Chancellor Hinshaw provides budget update to UH Manoa campusUniversity of Hawaiʻi at Mānoa
We are all justifiably concerned about the current budget crisis which impacts heavily on our State and our entire campus community. President McClain updated the UH community yesterday about the overall situation, so I wanted to provide additional information specific to UH Mānoa — many of these points I mentioned at a legislative hearing earlier this week.
Unfortunately we are facing an economic crisis on our campus, throughout our State and beyond. The reality is that budget cuts at UH Mānoa over the next two fiscal years will total at least $66 million or 26% of our general fund budget of $260 million. Our general funds are used to support our people, so this impact is deeply personal to our community.
Also, we must absorb these budget cuts in a very brief period of time — actually beginning July 1, 2009. Requested federal stimulus funds of $14.7 million each year during the biennium would help alleviate the reductions and offer bridging opportunities, but we have to recognize that these are one-time funds and are not yet in our hands. So, at the end of the biennium in June 2011, the reality is that we must have accomplished significant reductions to accommodate a significant on-going cut in our general funds. We must plan for that reality, as well as dealing with the current major reductions.
We are trying to distribute the sacrifice and not unfairly call on a single group to make up this massive shortfall. As I informed State lawmakers, a cut of this magnitude will seriously harm UH Mānoa‘s ability to provide core services to our students, require impacting reductions in faculty and staff, and potentially diminish our ability to serve Hawai‘i as the University‘s flagship academic and research campus. Many of our nation‘s other major research universities, like UH Mānoa, are certainly also suffering budget cuts, but our cuts appear proportionately among the largest.
To provide you a sense of the impact of such cuts, these are UH Mānoa‘s plans to accommodate reductions of $36 million imposed by the Governor and the Legislature earlier this year for FY 2010, which began July 1:
1. We will re-direct revenues from tuition, fees and other available funds. A special concern is that the tuition increases will be consumed by this cut, limiting our ability to further improve student services and financial aid for the increasing number of students who want to come to UH Mānoa. Our campus has received over 12,067 new and transfer undergraduate student applications for enrollment in the Fall 2009 semester, a 5 percent increase over Fall 2008. Student success is a major priority for our campus, so enhancing that outcome is critically important for our future.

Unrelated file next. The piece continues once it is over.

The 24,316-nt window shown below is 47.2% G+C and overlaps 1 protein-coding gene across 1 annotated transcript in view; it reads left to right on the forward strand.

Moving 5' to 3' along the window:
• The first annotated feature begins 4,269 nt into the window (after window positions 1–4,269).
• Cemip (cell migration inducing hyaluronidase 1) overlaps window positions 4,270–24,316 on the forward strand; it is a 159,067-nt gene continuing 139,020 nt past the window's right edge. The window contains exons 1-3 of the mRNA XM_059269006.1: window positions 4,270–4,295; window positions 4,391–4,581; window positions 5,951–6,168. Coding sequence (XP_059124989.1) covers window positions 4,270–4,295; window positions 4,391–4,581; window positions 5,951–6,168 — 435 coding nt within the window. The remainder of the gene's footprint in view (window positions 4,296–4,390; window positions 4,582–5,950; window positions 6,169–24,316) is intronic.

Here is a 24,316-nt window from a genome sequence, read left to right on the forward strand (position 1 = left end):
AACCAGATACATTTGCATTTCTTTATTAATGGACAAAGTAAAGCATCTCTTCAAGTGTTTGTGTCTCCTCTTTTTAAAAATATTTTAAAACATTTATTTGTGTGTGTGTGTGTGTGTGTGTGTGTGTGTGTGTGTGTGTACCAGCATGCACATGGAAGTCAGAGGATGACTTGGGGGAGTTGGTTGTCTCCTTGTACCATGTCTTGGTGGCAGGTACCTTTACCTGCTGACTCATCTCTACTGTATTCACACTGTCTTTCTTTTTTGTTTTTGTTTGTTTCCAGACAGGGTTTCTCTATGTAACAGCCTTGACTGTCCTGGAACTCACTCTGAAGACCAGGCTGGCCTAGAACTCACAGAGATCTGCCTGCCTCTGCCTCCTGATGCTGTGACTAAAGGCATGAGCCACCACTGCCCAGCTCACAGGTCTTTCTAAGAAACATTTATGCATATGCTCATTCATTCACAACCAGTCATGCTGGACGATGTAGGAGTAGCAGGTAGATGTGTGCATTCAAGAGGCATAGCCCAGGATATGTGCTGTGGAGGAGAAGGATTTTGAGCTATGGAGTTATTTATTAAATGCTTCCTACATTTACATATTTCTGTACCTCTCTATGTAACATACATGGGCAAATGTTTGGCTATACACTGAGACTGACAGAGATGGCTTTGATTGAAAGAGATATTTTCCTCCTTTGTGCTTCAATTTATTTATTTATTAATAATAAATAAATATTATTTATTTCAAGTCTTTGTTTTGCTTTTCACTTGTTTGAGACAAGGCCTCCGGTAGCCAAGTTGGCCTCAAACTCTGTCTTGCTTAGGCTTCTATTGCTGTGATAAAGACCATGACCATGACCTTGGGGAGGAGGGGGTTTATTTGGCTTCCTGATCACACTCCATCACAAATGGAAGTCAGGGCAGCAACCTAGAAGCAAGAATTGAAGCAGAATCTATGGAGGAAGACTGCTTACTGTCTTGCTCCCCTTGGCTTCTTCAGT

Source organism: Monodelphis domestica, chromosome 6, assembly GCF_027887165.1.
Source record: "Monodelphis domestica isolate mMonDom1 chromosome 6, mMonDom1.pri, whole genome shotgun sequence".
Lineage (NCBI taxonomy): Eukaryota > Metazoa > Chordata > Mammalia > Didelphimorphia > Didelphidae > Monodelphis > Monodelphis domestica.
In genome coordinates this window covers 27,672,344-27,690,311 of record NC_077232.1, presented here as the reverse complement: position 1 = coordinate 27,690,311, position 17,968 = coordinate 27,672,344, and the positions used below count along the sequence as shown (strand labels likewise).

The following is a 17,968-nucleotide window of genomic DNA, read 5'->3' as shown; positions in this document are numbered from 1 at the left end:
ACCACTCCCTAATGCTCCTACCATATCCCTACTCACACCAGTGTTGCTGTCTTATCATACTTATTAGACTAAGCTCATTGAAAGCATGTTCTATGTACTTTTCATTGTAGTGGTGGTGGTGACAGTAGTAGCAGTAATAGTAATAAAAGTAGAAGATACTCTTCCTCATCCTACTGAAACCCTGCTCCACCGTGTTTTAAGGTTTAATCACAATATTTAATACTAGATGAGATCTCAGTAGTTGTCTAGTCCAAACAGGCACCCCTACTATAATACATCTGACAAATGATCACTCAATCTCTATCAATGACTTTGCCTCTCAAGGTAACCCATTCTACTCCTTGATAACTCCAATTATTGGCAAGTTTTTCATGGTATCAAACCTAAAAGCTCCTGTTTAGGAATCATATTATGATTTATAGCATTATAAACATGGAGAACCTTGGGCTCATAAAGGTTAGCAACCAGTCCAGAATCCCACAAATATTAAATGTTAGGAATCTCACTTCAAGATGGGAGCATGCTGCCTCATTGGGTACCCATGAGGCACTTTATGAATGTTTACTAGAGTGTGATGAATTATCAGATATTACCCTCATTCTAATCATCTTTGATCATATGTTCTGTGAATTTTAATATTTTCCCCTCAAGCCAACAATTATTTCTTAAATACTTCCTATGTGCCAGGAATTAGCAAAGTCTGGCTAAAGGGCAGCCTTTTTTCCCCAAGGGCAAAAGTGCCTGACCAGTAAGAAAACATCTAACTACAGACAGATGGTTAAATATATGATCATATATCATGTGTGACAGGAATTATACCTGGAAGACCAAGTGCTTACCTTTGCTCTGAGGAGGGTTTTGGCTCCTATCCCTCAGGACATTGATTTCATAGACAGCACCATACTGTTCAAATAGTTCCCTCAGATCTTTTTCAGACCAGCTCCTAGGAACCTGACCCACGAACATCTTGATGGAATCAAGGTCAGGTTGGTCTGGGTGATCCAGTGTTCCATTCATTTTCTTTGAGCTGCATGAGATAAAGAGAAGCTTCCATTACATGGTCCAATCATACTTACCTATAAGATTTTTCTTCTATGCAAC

2. We have been diligently working to reduce operating costs. We are currently expanding the Mānoa Green Days initiative which involves shutting off air-conditioning and "powering down" in buildings whenever and wherever possible (e.g. weekends and holidays). We appreciate everyone‘s cooperation and understanding, especially since many employees often work in their offices outside the Monday-Friday schedule. We also continue to upgrade our old mechanical systems because that significantly reduces our electricity costs. However, that does take time and money to accomplish. You can read more about Expanded Mānoa Green Days here: http://www.manoa.hawaii.edu/facilities/mgd
3. We are imposing reductions of 4% on all programs, with the exception of the School of Hawaiian Knowledge, our newest school, and Facilities because our repairs and maintenance efforts directly impact our ability to recruit and support students, as well as faculty and staff, and also generate research funding for the future. Unfortunately, these reductions have resulted in approximately 150 members of our faculty and staff not being renewed for their positions at this time. Among the direct impacts on students, we face a potential reduction of up to 500 course sections for the upcoming fall semester at this point in our planning. We continue to examine ways to reduce those impacts, particularly through the stimulus funds; however, the size of our cuts limits those options.
The Governor has recently imposed added reductions of $52 million to the UH, of which $29.4 million will have to be absorbed by Mānoa, which would be even more heavily damaging to our campus and our ability to serve our students. In essence, this cut is the equivalent of saying that almost two months of the work conducted by the campus people supported by general funds must be eliminated.